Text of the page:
An air compressor is a device that converts power (using an electric motor, diesel or gasoline engine, etc.) into potential energy stored in pressurized air (i.e., compressed air). By one of several methods, an air compressor forces more and more air into a storage tank, increasing the pressure. When tank pressure reaches its engineered upper limit the air compressor shuts off. The compressed air, then, is held in the tank until called into use. The energy contained in the compressed air can be used for a variety of applications, utilizing the kinetic energy of the air as it is released and the tank depressurizes. When tank pressure reaches its lower limit, the air compressor turns on again and re-pressurizes the tank. An air compressor must be differentiated from pump because it works for any gas/air and pump work on liquid.
Compressors can be classified according to the pressure delivered:
- Low-pressure air compressors (LPACs), which have a discharge pressure of 150 psi or less
- Medium-pressure compressors which have a discharge pressure of 151 psi to 1,000 psi
- High-pressure air compressors (HPACs), which have a discharge pressure above 1,000 psi
They can also be classified according to the design and principle of operation:
There are numerous methods of air compression, divided into either positive-displacement or roto-dynamic types.
Positive-displacement compressors work by forcing air into a chamber whose volume is decreased to compress the air. Once the maximum pressure is reached, a port or valve opens and air is discharged into the outlet system from the compression chamber. Common types of positive displacement compressors are
- Piston-type: air compressors use this principle by pumping air into an air chamber through the use of the constant motion of pistons. They use one-way valves to guide air into and out of a chamber whose base consists of a moving piston. When the piston is on its down stroke, it draws air into the chamber. When it is on horsepower range. Two-stage compressors normally fall Standard Cubic feet per Minute (SCFM)* and Pounds per Square Inch (PSI). *To a lesser extent, some compressors are rated in Actual Cubic Feet per Minute (ACFM). Still others are rated in Cubic Feet per Minute (CFM). Using CFM to rate a compressor is incorrect because it represents a flow rate that is independent of a pressure reference. i.e. 20 CFM at 60 PSI.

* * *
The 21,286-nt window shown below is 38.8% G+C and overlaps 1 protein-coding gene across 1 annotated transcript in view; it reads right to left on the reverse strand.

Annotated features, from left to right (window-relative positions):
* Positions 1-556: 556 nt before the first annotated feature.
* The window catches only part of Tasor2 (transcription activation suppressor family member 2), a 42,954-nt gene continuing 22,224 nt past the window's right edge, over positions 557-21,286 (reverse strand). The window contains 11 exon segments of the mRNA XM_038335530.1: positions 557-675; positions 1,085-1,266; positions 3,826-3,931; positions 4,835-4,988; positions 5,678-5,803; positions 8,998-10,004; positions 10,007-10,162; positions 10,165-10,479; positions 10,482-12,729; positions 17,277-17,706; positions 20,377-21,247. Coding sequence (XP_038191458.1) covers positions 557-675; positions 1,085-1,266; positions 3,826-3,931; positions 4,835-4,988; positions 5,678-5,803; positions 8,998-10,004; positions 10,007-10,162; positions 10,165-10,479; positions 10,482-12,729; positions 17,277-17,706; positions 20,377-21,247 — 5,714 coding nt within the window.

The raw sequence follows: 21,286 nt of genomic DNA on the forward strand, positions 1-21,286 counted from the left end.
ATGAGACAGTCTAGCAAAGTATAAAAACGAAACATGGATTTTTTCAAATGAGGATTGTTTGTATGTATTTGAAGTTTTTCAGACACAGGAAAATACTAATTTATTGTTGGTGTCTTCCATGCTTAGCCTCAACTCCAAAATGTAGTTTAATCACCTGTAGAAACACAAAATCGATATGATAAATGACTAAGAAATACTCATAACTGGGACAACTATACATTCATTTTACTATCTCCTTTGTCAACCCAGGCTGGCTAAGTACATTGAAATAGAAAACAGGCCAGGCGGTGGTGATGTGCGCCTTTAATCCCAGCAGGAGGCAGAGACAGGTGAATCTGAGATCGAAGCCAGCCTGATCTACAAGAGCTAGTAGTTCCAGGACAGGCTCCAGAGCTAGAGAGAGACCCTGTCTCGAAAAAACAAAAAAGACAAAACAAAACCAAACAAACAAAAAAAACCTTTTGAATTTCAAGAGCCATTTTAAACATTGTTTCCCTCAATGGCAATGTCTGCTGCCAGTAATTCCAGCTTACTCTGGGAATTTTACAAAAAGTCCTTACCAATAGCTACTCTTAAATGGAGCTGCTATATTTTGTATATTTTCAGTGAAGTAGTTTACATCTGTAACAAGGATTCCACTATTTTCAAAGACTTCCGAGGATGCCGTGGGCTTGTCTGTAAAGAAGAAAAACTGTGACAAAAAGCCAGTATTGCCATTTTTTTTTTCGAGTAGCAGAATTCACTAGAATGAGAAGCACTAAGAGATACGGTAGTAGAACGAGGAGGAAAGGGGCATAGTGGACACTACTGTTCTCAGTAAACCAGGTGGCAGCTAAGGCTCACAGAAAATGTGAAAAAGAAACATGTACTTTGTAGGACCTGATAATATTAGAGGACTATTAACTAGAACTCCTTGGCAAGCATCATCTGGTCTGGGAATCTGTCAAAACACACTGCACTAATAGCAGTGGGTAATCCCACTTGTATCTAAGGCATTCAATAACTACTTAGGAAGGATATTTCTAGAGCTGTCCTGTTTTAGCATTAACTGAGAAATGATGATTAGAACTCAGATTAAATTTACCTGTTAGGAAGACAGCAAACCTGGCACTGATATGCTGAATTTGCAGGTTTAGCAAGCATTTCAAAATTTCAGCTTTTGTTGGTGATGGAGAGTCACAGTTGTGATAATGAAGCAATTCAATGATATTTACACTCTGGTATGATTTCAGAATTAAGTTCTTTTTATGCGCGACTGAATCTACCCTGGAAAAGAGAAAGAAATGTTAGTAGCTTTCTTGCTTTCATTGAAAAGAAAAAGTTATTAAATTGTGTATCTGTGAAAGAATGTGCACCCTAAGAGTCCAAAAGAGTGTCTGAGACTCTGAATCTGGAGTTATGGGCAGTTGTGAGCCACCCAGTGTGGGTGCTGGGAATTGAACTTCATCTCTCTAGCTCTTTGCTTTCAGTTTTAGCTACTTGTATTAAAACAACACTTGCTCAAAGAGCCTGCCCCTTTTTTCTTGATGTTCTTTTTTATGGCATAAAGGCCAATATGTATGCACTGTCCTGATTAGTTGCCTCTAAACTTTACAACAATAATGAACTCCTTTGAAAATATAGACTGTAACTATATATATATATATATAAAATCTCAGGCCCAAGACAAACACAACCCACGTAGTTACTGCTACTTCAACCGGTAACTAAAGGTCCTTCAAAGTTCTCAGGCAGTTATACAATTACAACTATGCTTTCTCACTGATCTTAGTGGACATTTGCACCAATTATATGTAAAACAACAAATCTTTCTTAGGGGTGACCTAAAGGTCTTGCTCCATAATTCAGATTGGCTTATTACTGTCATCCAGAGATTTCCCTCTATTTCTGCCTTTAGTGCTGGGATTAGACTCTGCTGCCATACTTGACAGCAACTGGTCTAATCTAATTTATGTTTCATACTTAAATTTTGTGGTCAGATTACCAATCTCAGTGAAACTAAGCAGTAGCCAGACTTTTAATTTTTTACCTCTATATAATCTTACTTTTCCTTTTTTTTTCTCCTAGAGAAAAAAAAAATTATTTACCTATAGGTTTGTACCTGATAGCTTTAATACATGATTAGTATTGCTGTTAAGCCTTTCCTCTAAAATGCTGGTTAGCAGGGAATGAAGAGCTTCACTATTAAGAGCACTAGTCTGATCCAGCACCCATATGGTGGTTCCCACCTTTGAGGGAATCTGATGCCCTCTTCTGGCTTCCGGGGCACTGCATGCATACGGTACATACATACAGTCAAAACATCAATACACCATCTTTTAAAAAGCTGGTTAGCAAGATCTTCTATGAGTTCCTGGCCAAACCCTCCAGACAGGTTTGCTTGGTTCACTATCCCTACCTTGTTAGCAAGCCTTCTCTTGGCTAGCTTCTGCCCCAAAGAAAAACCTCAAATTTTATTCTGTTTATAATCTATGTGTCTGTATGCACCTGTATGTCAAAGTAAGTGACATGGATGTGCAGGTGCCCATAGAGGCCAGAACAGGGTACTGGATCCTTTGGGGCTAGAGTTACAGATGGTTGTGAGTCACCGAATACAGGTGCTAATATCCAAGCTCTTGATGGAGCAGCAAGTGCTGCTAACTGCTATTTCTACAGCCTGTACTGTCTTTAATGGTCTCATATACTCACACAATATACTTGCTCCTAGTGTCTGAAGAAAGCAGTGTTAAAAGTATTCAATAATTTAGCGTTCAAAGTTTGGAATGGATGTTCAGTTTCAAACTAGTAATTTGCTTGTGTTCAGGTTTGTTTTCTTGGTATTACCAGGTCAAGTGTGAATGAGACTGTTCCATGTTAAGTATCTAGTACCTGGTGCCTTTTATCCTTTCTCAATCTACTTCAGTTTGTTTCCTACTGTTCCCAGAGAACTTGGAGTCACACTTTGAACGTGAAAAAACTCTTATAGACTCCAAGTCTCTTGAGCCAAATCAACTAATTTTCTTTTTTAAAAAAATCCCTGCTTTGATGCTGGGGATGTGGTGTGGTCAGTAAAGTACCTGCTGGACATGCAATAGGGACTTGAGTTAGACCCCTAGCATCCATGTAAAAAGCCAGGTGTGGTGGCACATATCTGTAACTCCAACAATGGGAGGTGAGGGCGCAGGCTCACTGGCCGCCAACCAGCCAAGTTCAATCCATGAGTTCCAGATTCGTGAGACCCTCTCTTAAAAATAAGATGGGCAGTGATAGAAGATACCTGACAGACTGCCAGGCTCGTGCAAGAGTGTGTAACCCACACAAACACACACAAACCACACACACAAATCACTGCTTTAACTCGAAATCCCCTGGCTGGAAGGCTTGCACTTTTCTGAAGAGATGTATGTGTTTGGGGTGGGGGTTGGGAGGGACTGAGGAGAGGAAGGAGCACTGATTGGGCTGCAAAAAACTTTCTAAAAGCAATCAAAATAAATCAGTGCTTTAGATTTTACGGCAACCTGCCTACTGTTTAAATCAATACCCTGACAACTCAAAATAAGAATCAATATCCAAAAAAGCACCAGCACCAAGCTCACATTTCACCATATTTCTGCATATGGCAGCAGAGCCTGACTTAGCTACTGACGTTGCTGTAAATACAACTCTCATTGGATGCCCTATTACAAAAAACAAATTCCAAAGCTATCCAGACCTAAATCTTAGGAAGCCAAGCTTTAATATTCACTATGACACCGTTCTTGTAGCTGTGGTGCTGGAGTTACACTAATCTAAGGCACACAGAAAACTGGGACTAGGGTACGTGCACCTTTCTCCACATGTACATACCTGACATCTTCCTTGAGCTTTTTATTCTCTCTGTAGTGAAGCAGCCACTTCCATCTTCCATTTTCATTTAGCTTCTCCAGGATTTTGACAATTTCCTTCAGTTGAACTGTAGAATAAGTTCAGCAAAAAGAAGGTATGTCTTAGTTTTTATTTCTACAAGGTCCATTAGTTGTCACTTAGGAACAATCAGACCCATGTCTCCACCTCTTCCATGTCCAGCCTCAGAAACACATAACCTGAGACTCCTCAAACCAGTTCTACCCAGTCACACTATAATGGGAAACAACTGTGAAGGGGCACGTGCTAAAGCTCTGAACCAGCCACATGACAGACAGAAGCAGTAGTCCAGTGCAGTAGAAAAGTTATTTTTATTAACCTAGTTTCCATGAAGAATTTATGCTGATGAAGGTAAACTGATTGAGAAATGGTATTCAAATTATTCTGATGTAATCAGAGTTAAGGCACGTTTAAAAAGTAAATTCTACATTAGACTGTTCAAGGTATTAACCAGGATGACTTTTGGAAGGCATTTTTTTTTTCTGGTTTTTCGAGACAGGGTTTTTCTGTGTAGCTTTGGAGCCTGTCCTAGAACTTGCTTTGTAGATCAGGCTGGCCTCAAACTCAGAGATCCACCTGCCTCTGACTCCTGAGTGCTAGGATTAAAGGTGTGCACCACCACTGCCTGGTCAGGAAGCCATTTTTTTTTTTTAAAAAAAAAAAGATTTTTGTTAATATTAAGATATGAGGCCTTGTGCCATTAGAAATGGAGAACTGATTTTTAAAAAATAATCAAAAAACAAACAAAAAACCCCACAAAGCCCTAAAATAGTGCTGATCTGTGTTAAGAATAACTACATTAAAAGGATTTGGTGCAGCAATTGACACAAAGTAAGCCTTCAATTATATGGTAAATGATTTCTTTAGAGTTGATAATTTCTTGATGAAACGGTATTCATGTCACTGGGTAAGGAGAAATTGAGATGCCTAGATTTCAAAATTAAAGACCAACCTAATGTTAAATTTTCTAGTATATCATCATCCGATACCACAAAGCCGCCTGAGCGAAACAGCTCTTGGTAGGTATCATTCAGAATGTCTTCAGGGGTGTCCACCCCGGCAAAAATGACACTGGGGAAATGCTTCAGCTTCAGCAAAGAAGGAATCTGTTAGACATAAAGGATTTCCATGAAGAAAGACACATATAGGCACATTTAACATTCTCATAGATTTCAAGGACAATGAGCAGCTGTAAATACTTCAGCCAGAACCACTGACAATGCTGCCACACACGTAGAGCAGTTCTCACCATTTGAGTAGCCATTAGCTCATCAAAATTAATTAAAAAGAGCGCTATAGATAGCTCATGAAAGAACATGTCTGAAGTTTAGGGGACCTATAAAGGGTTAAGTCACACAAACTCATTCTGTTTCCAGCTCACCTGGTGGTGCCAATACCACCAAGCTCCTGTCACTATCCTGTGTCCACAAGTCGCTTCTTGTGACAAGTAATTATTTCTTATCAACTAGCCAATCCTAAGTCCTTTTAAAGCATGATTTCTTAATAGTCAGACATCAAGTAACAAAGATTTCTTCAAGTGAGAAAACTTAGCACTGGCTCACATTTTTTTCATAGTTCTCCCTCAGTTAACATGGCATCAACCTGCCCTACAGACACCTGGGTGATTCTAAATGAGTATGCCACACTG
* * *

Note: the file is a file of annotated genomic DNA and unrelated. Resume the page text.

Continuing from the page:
- Rotary screw compressors: use positive-displacement compression by matching two helical screws that, when turned, guide air into a chamber, whose volume is decreased as the screws turn.
- Vane compressors: use a slotted rotor with varied blade placement to guide air into a chamber and compress the volume. This type of compressor delivers a fixed volume of air at high pressures.
Dynamic displacement air compressors include centrifugal compressors and axial compressors. In these types, a rotating component imparts its kinetic energy to the air which is eventually converted into pressure energy. These use centrifugal force generated by a spinning impeller to accelerate and then decelerate captured air, which pressurizes it.